O loving Lord Jesus Christ, I a sinner, presuming not on my own merits, but trusting in Thy mercy and goodness, with fear and trembling approach the table of Thy most sacred banquet. For I have defiled both my heart and body with many sins, and have not kept a strict guard over my mind and my tongue. Wherefore, O gracious God, O awful Majesty, I a wretched creature, entangled in difficulties, have recourse to Thee the fount of mercy; To Thee do I fly that I may be healed, and take refuge under Thy protection, and I ardently desire to have Him as my Savior, Whom I am unable to withstand as my Judge. To Thee, O Lord, I show my wounds, to Thee I lay bare my shame. I know that my sins are many and great, on account of which I am filled with fear. But I trust in Thy mercy, of which there is no end. Look down upon me, therefore, with the eyes of Thy mercy, O Lord Jesus Christ, eternal King, God and man, crucified for men. Hearken unto me, for my hope is in Thee; have mercy on me who am full of misery and sin, Thou Who wilt never cease to let flow the fountain of mercy. Hail, Victim of salvation, offered for me and for all mankind on the tree of the cross. Hail, noble and precious Blood, flowing from the wounds of my crucified Lord Jesus Christ and washing away the sins of the whole world. Remember, O Lord, Thy creature, whom Thou hast redeemed with Thy Blood. I am grieved because I have sinned, I desire to make amends for what I have done. Take away from me, therefore, O most merciful Father, all my iniquities and sins. That I may be purified both in soul and body, let me partake of the holy of holies; And grant that this holy gift of Thy Body and Blood, of which though unworthy I propose to receive, may be to me the remission of my sins, the perfect cleansing of my offenses, the means of driving away all evil thoughts and of renewing all holy desires, the accomplishment of works pleasing to Thee, as well as the strongest defense for soul and body against the snares of my enemies. Amen.
Let me cap off this reflection by pointing to a traditional way of viewing the liturgy which can be very helpful in terms of what is happening in the Mass. Namely, in the Holy Mass, the Church, as a Bride, receives the life of her Holy Spouse. That is, in the liturgy in general, especially as it culminates in the Holy Supper, there is a holy intercourse in which the Church, and the Christian soul, is united with our Redeemer and Lord. This helps us see that the position of the Christian, then, is chiefly that of receptivity, while our Lord Jesus unites Himself with us, and thereby gives us Himself, which is life itself, and all good things. It is a most fruitful union, for as a result of it, our lives are renewed, and indeed Christ's very life is lived out in and through us. This imagery may seem unseemly to some, but is built into the Church's traditional view of itself. We even sing it in communion hymns, like Johann Franck's "Soul Adorn Thyself with Gladness." And so I end with this hymn. Let it serve to draw you soon to the blessings we receive in the Holy Eucharist.
Soul, adorn thyself with gladness,
Leave behind all gloom and sadness;
Come into the daylight's splendor,
There with joy thy praises render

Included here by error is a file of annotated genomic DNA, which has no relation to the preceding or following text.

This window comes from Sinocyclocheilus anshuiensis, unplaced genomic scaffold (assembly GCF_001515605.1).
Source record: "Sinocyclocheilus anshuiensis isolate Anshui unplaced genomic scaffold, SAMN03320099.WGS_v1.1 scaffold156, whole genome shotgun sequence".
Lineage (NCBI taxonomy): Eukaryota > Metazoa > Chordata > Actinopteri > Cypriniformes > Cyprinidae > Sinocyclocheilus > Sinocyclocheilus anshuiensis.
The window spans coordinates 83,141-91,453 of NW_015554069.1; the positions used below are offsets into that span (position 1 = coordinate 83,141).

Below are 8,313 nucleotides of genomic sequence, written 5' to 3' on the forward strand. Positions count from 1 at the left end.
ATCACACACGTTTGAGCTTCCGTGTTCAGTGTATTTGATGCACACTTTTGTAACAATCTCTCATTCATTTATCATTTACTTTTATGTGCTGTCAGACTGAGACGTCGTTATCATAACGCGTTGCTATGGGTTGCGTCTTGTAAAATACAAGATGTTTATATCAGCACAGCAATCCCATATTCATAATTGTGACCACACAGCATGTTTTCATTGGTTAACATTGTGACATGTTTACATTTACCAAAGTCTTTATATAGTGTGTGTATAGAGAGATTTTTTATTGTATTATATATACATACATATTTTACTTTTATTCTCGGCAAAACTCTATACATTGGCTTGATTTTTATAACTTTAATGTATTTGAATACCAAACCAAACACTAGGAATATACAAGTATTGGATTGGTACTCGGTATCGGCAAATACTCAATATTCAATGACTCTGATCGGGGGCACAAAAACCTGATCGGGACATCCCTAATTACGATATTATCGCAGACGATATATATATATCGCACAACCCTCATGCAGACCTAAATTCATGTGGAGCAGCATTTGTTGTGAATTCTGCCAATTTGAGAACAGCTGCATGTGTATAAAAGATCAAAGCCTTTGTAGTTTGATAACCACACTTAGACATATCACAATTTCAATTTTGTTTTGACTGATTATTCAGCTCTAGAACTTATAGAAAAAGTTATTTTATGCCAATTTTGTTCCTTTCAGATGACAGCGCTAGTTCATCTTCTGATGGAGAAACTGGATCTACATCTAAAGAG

Unto Him Whose grace unbounded
Hath this woundrous supper founded.
High o'er all the heavens He reigneth,
Yet to dwell with thee He deigneth.
Hasten as a bride to meet Him
And with loving reverence greet Him;
For with words of life immortal
Now He knocketh at thy portal.
Haste to ope the gates before Him,
Saying, while thou dost adore Him,
Suffer, Lord, that I receive Thee,
And I nevermore will leave Thee.
He who craves a precious treasure
Neither cost nor pain will measure;
But the priceless gifts of heaven
God to us hath freely given.
Though the wealth of earth were proffered,
Naught would buy the gifts here offered:
Christ's true body, for thee riven,
And His blood, for thee once given.
Ah, how hungers all my spirit
For the love I do not merit!
Oft have I, with sighs fast thronging,
Thought upon this food with longing,
In the battle well-nigh worsted,
For this cup of life have thirsted,
For the Friend who here invites us
And to God Himself unites us.
In my heart I find ascending
Holy awe, with rapture blending,
As this mystery I ponder,
Filling all my soul with wonder,
Bearing witness at this hour
Of the greatness of Thy power;
Far beyond all human telling
Is the power within Him dwelling.
Human reason, though it ponder,
Cannot fathom this great wonder
That Christ's body e'er remaineth
Though it countless souls sustaineth,
And that He His blood is giving
With the wine we are receiving.
These great mysteries unsounded
Are by God alone expounded.
Jesus, Sun of Life, my Splendor,
Jesus, Thou my Friend most tender,
Jesus, Joy of my desiring,
Fount of life, my soul inspiring, --
At Thy feet I cry, my Maker,
Let me be a fit partaker
Of this blessed food from heaven,
For our good, Thy glory, given.
Lord, by love and mercy driven
Thou hast left Thy throne in heaven
On the cross for us to languish
And to die in bitter anguish,
To forego all joy and gladness
And to shed Thy blood in sadness.
By this blood, redeemed and living,
Lord, I praise Thee with thanksgiving.
Jesus, Bread of Life, I pray Thee,
Let me gladly here obey Thee.
By Thy love I am invited,
Be Thy love with love requited;
From this Supper let me measure,
Lord, how vast and deep love's treasure.
Though the gifts Thou here dost give me
As Thy guest in heaven receive me.